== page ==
Douglas Rushkoff: They are reconnecting to media in other ways. I mean, they’re watching Mystery Science Theater and Beavis and Butthead, because that’s all media commentary. It’s television’s version of Brecht’s alienation, where you are constantly made aware that you are watching television and that viruses are being shot out at you.

Do you find within Generation X a different concept of spiritual beliefs that separate them from the sixties’ model?

Douglas Rushkoff: As a broad categorization, I would say that a unique contribution that Generation X has made to the cultural conversation about religion and spirituality is that they don’t feel the same need to have a religion of tenets or a system of beliefs to go by. Instead, I think they’re moving toward more direct experiential forms of spirituality. The real religious interface is no longer between the individual and God the Father, but between the individual and everything else. I think, for example, that one way to experience the connection to the higher heartbeat, or the great pulse of the universe, is through activities like the rave.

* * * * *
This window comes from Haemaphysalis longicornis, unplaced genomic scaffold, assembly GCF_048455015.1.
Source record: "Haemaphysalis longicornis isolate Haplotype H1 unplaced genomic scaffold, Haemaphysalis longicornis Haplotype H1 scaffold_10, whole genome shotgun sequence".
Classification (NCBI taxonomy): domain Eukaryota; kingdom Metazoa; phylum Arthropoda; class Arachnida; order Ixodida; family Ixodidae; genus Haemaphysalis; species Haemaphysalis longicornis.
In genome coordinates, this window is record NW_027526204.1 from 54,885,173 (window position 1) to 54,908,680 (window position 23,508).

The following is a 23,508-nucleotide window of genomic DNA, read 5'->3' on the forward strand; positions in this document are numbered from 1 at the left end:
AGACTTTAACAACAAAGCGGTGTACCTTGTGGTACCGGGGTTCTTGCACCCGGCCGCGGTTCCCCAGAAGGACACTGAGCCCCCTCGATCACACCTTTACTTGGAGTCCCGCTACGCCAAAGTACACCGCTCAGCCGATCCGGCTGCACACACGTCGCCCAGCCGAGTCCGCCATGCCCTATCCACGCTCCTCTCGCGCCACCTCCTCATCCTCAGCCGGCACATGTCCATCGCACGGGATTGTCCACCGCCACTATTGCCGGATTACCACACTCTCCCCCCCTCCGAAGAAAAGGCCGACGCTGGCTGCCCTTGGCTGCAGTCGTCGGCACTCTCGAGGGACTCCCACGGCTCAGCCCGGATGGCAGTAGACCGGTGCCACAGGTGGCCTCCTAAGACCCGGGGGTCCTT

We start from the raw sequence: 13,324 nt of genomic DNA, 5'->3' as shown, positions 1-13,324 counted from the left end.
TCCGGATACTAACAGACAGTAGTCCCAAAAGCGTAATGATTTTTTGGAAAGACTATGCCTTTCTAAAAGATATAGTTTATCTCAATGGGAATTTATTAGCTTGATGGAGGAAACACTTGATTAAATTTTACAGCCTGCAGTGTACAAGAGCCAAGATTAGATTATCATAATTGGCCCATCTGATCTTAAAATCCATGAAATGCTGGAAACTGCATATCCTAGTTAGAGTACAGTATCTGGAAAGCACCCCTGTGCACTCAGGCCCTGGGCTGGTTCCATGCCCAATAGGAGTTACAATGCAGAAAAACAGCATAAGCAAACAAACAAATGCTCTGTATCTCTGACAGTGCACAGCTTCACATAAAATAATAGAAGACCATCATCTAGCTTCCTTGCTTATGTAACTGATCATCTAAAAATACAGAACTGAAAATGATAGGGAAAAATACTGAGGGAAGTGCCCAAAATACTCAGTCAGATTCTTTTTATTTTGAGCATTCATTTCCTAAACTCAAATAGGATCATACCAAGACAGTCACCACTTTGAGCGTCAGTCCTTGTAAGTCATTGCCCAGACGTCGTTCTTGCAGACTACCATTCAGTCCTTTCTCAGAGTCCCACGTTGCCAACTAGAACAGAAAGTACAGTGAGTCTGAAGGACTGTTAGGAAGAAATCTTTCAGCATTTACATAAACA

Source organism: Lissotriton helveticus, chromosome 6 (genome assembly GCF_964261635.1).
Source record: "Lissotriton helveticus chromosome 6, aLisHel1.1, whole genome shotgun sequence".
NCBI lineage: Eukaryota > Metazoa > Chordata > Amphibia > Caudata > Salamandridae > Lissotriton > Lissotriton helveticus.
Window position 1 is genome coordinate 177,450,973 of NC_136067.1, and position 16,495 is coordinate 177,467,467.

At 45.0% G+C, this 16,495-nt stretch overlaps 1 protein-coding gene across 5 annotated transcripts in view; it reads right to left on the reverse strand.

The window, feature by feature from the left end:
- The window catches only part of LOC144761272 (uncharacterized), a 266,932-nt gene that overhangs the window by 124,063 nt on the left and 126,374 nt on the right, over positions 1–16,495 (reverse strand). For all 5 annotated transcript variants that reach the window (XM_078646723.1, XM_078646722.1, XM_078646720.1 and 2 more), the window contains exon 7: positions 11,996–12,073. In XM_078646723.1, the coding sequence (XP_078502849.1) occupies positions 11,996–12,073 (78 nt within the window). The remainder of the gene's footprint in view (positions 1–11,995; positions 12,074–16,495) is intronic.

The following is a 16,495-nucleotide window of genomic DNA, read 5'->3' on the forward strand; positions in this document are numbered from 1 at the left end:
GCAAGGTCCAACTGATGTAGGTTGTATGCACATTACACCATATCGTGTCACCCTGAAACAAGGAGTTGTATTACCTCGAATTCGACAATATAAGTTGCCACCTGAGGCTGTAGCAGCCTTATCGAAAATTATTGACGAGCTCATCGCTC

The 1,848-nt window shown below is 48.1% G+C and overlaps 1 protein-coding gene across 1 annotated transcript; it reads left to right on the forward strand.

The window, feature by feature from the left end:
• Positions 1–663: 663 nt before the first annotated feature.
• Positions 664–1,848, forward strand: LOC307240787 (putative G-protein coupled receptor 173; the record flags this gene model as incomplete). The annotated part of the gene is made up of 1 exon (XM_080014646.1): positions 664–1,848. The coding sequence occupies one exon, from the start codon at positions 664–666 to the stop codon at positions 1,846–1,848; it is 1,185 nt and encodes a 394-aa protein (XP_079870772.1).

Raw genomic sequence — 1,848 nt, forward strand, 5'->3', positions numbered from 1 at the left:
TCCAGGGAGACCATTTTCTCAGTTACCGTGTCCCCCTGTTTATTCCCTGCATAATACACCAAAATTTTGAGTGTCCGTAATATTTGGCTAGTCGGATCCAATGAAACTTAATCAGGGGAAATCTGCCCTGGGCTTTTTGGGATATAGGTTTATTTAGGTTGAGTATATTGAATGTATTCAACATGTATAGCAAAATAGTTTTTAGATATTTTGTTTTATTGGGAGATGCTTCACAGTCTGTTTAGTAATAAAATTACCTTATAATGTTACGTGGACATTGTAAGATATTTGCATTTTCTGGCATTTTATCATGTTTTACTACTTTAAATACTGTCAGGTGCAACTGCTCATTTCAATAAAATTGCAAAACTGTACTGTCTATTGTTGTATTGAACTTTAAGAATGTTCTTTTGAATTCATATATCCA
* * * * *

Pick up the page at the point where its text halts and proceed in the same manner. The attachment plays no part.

People keep harping about the collapse of the family and the loss of family values, but that’s not the problem. The problem is the loss of community values. We lost our community values. We don’t know our neighbors. We moved into a suburban life-style where each family was a separate unit and was being asked to serve the function of an entire community. No family can do that. The two-parent/1.5-children nuclear family is not enough to create a sense of connection to the world and to the higher power, if you can call it that. The family has collapsed because it’s been asked to do more than it should do. What we do need to do, if we want to restore the sense of family, is to learn how to live as what we are, which is a colonial organism, a huge mass of individuals.